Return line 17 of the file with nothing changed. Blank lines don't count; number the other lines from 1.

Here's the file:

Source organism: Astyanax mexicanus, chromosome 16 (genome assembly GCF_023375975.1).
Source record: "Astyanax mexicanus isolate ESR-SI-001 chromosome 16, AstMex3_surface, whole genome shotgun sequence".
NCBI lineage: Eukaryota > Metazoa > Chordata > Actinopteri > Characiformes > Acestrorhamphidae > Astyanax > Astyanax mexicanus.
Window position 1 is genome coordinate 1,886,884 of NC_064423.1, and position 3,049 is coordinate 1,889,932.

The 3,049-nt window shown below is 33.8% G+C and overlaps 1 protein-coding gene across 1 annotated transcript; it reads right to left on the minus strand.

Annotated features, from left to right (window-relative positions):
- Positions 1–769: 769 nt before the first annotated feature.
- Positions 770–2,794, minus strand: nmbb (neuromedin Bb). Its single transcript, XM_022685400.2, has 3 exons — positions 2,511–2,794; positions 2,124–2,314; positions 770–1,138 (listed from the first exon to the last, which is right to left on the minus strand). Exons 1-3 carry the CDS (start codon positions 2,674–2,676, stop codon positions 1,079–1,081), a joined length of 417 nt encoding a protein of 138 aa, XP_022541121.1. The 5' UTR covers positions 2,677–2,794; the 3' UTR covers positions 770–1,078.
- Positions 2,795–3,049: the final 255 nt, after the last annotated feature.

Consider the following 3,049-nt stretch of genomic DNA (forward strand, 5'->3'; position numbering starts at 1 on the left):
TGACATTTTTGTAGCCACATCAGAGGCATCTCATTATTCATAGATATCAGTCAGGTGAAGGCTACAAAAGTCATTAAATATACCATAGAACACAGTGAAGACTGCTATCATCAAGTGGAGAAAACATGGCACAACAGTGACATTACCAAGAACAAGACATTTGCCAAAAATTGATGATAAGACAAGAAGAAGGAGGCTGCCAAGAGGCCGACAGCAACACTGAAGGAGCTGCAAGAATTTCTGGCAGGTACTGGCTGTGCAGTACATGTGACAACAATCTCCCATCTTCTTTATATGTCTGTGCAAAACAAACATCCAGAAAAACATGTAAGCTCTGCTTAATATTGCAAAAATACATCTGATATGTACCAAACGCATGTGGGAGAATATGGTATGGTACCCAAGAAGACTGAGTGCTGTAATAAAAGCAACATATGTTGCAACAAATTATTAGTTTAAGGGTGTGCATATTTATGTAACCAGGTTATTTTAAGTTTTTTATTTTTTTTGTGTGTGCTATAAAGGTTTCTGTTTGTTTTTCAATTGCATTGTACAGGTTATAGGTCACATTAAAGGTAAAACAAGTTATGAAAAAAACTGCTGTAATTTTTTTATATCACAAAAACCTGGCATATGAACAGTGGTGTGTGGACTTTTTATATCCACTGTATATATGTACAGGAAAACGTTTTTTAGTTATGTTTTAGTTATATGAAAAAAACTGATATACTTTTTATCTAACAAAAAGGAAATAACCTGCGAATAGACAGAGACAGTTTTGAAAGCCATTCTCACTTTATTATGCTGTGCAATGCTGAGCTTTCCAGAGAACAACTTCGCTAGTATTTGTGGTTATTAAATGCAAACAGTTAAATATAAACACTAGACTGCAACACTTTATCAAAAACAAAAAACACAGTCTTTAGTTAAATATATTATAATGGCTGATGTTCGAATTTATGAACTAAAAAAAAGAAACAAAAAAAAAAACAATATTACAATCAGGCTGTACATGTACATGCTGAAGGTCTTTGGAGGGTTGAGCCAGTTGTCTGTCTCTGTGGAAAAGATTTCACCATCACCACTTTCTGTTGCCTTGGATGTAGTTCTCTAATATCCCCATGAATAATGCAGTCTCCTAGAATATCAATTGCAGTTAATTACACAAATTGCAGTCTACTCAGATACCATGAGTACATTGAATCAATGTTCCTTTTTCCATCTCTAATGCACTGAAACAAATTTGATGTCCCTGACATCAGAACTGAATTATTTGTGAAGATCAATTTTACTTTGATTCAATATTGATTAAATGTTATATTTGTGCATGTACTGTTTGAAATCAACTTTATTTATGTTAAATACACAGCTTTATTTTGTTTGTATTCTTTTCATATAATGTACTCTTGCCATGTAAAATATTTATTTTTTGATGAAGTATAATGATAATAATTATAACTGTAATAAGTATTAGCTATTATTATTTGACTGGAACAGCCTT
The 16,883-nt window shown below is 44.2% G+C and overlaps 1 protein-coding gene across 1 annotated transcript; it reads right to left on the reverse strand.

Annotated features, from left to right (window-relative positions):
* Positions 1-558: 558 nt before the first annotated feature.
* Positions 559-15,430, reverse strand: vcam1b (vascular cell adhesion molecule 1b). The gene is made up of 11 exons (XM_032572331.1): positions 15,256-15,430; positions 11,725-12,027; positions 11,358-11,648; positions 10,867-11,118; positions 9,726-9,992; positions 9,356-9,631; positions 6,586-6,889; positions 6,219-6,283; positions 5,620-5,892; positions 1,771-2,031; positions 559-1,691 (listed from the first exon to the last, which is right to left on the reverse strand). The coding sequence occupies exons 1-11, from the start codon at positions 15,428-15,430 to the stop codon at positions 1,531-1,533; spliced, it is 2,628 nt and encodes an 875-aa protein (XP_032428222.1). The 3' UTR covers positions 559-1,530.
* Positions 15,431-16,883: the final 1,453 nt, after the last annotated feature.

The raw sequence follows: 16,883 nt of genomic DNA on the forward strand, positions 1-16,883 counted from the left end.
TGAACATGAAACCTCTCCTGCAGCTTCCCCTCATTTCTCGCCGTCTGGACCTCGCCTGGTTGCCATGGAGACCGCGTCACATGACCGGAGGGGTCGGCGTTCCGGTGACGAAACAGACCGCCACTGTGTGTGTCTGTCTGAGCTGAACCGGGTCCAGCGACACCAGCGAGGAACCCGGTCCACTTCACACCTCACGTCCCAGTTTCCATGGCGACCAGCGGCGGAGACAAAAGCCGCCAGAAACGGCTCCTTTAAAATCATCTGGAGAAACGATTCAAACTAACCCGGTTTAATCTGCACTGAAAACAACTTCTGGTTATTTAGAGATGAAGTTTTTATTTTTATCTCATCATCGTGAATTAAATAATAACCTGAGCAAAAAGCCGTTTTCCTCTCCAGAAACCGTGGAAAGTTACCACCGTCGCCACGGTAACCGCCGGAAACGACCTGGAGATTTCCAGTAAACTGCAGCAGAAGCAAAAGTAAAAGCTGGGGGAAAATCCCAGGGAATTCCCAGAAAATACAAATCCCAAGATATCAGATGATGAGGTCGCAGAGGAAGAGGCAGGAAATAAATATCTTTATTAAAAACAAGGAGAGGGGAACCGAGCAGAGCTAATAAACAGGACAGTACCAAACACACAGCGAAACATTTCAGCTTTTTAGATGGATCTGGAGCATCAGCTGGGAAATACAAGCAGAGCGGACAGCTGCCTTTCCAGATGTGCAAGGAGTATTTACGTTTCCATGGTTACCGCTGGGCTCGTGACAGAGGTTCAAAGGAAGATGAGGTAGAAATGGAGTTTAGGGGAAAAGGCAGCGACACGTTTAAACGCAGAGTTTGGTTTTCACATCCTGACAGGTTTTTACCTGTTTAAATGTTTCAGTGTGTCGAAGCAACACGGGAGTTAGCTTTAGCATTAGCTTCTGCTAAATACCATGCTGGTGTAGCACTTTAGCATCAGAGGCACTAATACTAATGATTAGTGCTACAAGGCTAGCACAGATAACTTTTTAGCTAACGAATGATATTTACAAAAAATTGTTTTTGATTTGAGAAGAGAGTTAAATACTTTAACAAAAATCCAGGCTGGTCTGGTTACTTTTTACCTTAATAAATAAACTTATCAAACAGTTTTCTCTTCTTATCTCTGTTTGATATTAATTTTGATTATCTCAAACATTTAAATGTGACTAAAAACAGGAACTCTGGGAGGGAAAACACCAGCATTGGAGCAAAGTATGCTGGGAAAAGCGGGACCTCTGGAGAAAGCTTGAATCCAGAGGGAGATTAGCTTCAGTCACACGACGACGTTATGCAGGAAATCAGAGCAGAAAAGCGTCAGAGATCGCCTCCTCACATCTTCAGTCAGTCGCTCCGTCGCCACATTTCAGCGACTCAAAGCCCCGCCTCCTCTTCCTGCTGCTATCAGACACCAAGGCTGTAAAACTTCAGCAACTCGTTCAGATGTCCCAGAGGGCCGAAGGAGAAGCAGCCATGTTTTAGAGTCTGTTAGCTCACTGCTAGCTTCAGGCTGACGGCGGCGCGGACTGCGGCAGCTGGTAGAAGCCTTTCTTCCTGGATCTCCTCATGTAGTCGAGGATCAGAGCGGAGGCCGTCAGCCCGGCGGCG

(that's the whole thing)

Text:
The raw sequence follows: 16,883 nt of genomic DNA on the forward strand, positions 1-16,883 counted from the left end.